Gov. Pat Quinn, a Chicago Democrat, has said that he would sign the legislation if it comes to his desk. It would make Illinois the 10th state in the nation to allow same-sex marriage. The state approved civil unions in 2011.
- Created on 02 May 2013
Gospel songwriter and recording artist Desmond Pringle will present in Chicago Thursday the first of a three-city tour that celebrates his new CD and honors cancer patients.
Pringle has teamed up with the Cancer Treatment Centers of America to put on concerts in Chicago, Los Angeles and Charleston, S.C. and Los Angeles. Thursday’s Chicago concert, "An Evening of Inspiration,” will be held at Grace Apostolic Faith Church.
The two-fold purpose of what is billed as a gospel extravaganza includes inspirational music presented by a lineup of special guest artists and choirs, and Pringle performing songs from his new “Fidelity” CD. Also, Pringle is expected to join CTCA’s pastoral care director, Rev. Percy McCray, and help spiritual and faith-based training for people who care for cancer patients and others with chronic or life-threatening illnesses.
McCray heads the Our Journey of Hope program for the CTCA in Illinois, a community outreach initiative that helps faith-based organizations start ministry programs to support congregants facing mortality and their family members.
“We are so grateful to the Lord for providing us with this opportunity to serve our congregations’ most challenged members,” said Pringle, senior pastor of The Watered Garden Fellowship in Los Angeles.
The concert begins at 7:30 p.m. and is open to the public.
“We are going to have a beautiful and inspired time,” said McCray, emcee for Thursday’s concert. “We are extending an invitation to all of the people living with cancer and their supporters to come and bask in the glory.”
- Created on 29 March 2013
ROME — In his most significant break with tradition yet, Pope Francis washed and kissed the feet of two young women at a juvenile detention center — a surprising departure from church rules that restrict the Holy Thursday ritual to men.
No pope has ever washed the feet of a woman before, and Francis' gesture sparked a debate among some conservatives and liturgical purists, who lamented he had set a "questionable example." Liberals welcomed the move as a sign of greater inclusiveness in the church.
Speaking to the young offenders, including Muslims and Orthodox Christians, Francis said that Jesus washed the feet of his disciples on the eve of his crucifixion in a gesture of love and service.
"This is a symbol, it is a sign. Washing your feet means I am at your service," Francis told the group, aged 14 to 21, at the Casal del Marmo detention facility in Rome.
"Help one another. This is what Jesus teaches us," the pope said. "This is what I do. And I do it with my heart. I do this with my heart because it is my duty. As a priest and bishop, I must be at your service."
In a video released by the Vatican, the 76-year-old Francis was shown kneeling on the stone floor as he poured water from a silver chalice over the feet of a dozen youths: black, white, male, female, even feet with tattoos. Then, after drying each one with a cotton towel, he bent over and kissed it.
Previous popes carried out the Holy Thursday rite in Rome's grand St. John Lateran basilica, choosing 12 priests to represent the 12 apostles whose feet Christ washed during the Last Supper before his crucifixion.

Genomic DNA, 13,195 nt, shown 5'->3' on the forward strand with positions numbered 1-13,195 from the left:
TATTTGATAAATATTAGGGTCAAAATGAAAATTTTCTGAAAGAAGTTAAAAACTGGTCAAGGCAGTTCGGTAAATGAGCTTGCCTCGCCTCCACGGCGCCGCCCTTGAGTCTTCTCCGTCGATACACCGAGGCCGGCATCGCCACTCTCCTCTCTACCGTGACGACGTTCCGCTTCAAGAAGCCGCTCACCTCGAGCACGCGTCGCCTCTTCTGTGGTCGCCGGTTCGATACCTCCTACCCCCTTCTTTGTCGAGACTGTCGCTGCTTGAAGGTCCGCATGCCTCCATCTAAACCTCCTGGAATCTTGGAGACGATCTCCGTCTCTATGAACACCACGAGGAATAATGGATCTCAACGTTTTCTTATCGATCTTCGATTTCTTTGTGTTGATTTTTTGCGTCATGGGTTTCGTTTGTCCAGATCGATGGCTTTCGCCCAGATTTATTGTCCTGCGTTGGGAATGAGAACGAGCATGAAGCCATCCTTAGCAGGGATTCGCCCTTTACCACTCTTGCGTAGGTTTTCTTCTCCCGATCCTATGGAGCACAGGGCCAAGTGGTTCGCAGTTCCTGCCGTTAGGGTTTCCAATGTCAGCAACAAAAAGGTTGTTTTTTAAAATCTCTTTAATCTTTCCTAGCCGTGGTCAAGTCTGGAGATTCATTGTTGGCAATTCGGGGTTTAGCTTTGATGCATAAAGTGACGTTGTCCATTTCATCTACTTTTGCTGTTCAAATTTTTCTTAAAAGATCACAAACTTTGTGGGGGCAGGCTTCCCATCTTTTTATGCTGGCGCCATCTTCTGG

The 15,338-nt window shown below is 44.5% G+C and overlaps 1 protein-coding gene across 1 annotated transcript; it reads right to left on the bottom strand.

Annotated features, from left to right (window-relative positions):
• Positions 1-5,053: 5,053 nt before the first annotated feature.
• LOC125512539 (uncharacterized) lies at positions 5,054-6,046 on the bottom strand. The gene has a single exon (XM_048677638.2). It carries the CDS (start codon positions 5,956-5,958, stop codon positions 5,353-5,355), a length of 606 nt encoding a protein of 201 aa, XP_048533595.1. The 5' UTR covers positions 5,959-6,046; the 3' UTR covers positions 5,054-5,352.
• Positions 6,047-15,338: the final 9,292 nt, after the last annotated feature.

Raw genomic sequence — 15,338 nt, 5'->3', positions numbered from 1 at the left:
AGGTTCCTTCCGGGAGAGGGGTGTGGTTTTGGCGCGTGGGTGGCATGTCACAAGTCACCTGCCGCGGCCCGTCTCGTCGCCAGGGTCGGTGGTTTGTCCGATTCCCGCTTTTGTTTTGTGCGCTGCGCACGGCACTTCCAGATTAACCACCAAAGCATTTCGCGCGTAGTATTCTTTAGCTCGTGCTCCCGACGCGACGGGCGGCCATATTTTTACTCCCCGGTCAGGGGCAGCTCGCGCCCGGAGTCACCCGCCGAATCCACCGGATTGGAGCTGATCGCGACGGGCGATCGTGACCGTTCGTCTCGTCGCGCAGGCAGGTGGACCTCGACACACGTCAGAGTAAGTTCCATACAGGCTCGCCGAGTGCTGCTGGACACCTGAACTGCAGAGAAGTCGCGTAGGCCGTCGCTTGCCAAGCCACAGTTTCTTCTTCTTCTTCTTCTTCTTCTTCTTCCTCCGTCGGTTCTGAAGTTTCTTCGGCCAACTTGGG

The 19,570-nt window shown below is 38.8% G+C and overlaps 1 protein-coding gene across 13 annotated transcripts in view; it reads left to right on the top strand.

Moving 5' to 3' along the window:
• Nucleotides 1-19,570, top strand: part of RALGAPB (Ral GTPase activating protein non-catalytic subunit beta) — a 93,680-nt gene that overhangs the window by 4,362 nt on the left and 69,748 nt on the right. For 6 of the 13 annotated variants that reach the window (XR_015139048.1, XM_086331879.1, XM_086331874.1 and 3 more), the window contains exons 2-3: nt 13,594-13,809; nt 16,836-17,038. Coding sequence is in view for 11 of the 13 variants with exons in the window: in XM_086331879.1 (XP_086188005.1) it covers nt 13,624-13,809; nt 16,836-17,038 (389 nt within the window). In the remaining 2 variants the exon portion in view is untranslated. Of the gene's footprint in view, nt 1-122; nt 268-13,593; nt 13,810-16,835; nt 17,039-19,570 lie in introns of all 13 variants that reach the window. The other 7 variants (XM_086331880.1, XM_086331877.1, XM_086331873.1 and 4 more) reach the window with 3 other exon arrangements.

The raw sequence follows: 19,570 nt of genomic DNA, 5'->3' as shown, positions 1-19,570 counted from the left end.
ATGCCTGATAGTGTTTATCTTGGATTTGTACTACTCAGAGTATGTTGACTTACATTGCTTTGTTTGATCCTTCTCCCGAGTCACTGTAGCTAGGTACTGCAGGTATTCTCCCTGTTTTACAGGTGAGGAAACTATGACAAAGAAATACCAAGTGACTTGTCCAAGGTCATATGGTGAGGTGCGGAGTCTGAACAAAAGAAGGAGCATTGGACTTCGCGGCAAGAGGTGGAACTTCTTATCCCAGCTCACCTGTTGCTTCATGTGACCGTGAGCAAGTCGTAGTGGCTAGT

Before he became pope, as archbishop of Buenos Aires, the former Cardinal Jorge Mario Bergoglio celebrated the ritual foot-washing in jails, hospitals or hospices — part of his ministry to the poorest and most marginalized of society. He often involved women. Photographs show him washing the feet of a woman holding her newborn child in her arms.
That Francis would include women in his inaugural Holy Thursday Mass as pope was remarkable, however, given that current liturgical rules exclude women.
Canon lawyer Edward Peters, who is an adviser to the Holy See's top court, noted in a blog that the Congregation for Divine Worship sent a letter to bishops in 1988 making clear that "the washing of the feet of chosen men ... represents the service and charity of Christ, who came 'not to be served, but to serve.'"
While bishops have successfully petitioned Rome over the years for an exemption to allow women to participate, the rules on the issue are clear, Peters said.
"By disregarding his own law in this matter, Francis violates, of course, no divine directive," Peters wrote. "What he does do, I fear, is set a questionable example."
The Vatican spokesman, the Rev. Federico Lombardi, said he didn't want to wade into a canonical dispute over the matter. However, he noted that in a "grand solemn celebration" of the rite, only men are included because Christ washed the feet of his 12 apostles, all of whom were male.
"Here, the rite was for a small, unique community made up also of women," Lombardi wrote in an email. "Excluding the girls would have been inopportune in light of the simple aim of communicating a message of love to all, in a group that certainly didn't include experts on liturgical rules."
Others on the more liberal side of the debate welcomed the example Francis set.
"The pope's washing the feet of women is hugely significant because including women in this part of the Holy Thursday Mass has been frowned on — and even banned — in some dioceses," said the Rev. James Martin, a Jesuit priest and author of "The Jesuit Guide."
"It shows the all-embracing love of Christ, who ministered to all he met: man or woman, slave or free, Jew or Gentile."
For some, restricting the rite to men is in line with the church's restriction on ordaining women priests. Church teaching holds that only men should be ordained because Christ's apostles were male.
"This is about the ordination of women, not about their feet," wrote the Rev. John Zuhlsdorf, a traditionalist blogger. Liberals "only care about the washing of the feet of women, because ultimately they want women to do the washing."
Still, Francis has made clear he doesn't favor ordaining women. In his 2011 book, "On Heaven and Earth," then-Cardinal Bergoglio said there were solid theological reasons why the priesthood was reserved to men: "Because Jesus was a man."
On this Holy Thursday, however, Francis had a simple message for the young inmates, whom he greeted one-by-one after the Mass, giving each an Easter egg.
"Don't lose hope," Francis said. "Understand? With hope you can always go on."
One young man then asked why he had come to visit them.
Francis responded that it was to "help me to be humble, as a bishop should be."
The gesture, he said, came "from my heart. Things from the heart don't have an explanation."